The candidates seem to be falling over themselves to condemn or distance themselves from “outsourcing.” The Obama campaign doesn’t quite know the difference between outsourcing (buying from another company a product or service which you used to do in-house) and off-shoring (moving production from the United States to another country). The Romney campaign would have us believe that he really didn’t run Bain when they did off-shoring, he was just CEO. Romney should probably avoid talk of “off-shoring” in any case because it sounds too much like what you do with your cash when you have an account in the Cayman Islands.

I have to say I am professionally offended by the name calling related to outsourcing. I mean, “Outsourcer in Chief”? Please, Mr. President – Mitt Romney and Bain Capital are nobodies in the real world of outsourcing. I have probably personally presided over more business transfers to China than Bain Capital ever did. I should get the title Outsourcer in Chief before he does. He hardly qualifies as Assistant Deputy Under-Secretary of Outsourcing in my professional circles.

And in my profession, outsourcing and off-shoring are no more “evil” than any other rational economic decision. The hard truth is that some economic decisions result in fewer workers at an individual firm, even while they benefit the economy (and therefore, the total number of jobs) as a whole. Automation, “Lean” manufacturing, and other productivity improvements or technology changes can affect jobs just as easily as outsourcing can. It would be great if we heard more from the candidates about how we can help people who lose their jobs – for whatever reason – stay on their feet, get retrained and get rehired somewhere else in the economy; and hear less blame assigned to individual companies.

The right way to think of off-shoring and international trade in general is as a form of technology. Imagine an entrepreneur who invents a fully automated process to make solar panels from wheat. He would be hailed as a great American success! Cheap solar panels would be available to everyone! Maybe Obama would give him a $500 million loan guarantee. Romney would undoubtedly call the inventor a “job creator” – never mind all the jobs that would be lost in traditional solar panel factories. Then imagine that you get to tour the factory, and you find that that his “invention” merely involves shipping wheat to Asia in exchange for solar panels. He’s a fraud! A job killer! He’s… He’s… (cover the children’s ears) an Outsourcer!

The cost and benefits of international trade are essentially equivalent to the magical wheat-into-solar-panel machine. We just use different technology. The technology that we use to enable outsourcing includes modern telecommunications, information systems, transportation, logistics, planning techniques, contracts, legal frameworks, etc. Fifty years ago we couldn’t outsource in the same way we do now because there was no ERP, WWW, DHL or WTO.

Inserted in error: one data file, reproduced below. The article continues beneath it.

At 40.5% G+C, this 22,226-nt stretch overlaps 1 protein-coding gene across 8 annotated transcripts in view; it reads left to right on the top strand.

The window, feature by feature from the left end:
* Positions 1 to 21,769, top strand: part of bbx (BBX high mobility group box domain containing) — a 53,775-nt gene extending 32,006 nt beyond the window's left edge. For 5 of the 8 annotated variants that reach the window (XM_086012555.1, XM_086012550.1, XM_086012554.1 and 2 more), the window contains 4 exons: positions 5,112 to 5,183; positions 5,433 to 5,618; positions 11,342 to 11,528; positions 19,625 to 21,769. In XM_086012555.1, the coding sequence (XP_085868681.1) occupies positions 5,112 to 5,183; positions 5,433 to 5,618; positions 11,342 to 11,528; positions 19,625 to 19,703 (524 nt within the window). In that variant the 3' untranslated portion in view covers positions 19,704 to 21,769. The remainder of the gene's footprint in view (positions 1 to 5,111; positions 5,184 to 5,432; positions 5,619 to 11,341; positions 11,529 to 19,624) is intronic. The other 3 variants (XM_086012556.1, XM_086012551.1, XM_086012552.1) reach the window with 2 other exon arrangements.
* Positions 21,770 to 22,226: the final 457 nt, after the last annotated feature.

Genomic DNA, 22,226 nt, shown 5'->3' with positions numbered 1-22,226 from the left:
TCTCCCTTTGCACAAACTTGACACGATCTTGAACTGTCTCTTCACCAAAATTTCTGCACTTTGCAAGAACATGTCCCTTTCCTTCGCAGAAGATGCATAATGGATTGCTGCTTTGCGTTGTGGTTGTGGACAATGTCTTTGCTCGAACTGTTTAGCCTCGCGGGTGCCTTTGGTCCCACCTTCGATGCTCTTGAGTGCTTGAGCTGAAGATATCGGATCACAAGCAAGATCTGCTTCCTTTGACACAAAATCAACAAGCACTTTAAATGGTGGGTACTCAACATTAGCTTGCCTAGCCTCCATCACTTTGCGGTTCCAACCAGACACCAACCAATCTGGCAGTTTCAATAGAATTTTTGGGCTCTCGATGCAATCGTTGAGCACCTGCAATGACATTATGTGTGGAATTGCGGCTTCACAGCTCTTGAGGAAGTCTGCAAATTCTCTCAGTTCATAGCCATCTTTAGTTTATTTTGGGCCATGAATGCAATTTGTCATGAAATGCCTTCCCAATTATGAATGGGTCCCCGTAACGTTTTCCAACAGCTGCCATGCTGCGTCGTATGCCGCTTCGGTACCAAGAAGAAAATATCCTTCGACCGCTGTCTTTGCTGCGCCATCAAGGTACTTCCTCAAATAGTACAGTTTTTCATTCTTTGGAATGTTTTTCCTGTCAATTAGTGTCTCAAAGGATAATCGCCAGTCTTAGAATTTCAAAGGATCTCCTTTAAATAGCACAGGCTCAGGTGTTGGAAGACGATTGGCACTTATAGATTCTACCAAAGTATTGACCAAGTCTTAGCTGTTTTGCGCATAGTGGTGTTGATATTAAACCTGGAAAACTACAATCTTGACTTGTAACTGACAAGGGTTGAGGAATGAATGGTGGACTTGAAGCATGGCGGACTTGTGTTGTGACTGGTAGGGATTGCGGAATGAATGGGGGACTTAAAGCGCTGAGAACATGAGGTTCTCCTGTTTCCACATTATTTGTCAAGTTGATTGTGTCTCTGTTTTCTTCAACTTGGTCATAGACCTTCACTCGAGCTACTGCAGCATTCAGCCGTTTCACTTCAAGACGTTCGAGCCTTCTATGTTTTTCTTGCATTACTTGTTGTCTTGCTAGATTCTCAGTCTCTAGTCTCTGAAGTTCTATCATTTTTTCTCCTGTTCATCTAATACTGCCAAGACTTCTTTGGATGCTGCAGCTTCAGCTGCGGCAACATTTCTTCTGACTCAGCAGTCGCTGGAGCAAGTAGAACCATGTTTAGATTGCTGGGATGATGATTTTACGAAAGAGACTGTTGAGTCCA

Drawing the Boundaries of a Firm

But isn’t manufacturing special? There are network effects with manufacturing centers – once you get a concentration of one industry in one place, it becomes more efficient for the industry to grow in that same location. So we should encourage domestic manufacturing so we establish those industries in the United States, right?

Yes, there are network effects in manufacturing, as evidenced by the concentration of consumer electronics manufacturing in south China, or semiconductors in Taiwan, for example. The mistake in the logic is to suggest that having the manufacturing is the same thing as having the industry. One of the great changes in the 21stcentury value chain is the dissociation between the centers of innovation and the centers of manufacturing. The technology of outsourcing allows companies to draw the boundaries of the firm in a different way. High value, differentiated activities can be separated from lower value, commoditized activities.

If you look on the back of your iPhone, it says “Designed by Apple in California”. The things that make the iPhone special – the industrial design, the user interface, the app store – are created mostly in the United States. It’s easy to find a knock-off iPhone in China that looks like an iPhone because it was manufactured in almost the same way, but it takes the Apple employees in California to make a real iPhone really valuable. Those are the high paying jobs we want in the United States, and having the manufacturing in the United States does not mean we get the engineers, programmers, designers and managers that make a company like Apple so valuable. So if we want to encourage science, engineering, R&D, innovation and industry clusters, then we can do that, but that does not necessarily equate to on-shore manufacturing.

The path the U.S. economy has followed, from agricultural to industrial to information age, is the path that China is on right now. The Chinese study the U.S. history of economic development and want to be more like us. They are eager to use manufacturing as a means to raise former agricultural workers into the middle class, build the energy and transportation infrastructure that we take for granted, and then focus the country’s investments in more advanced technology. We in the United States should keep moving forward, not look backward.

I hope our candidates are listening.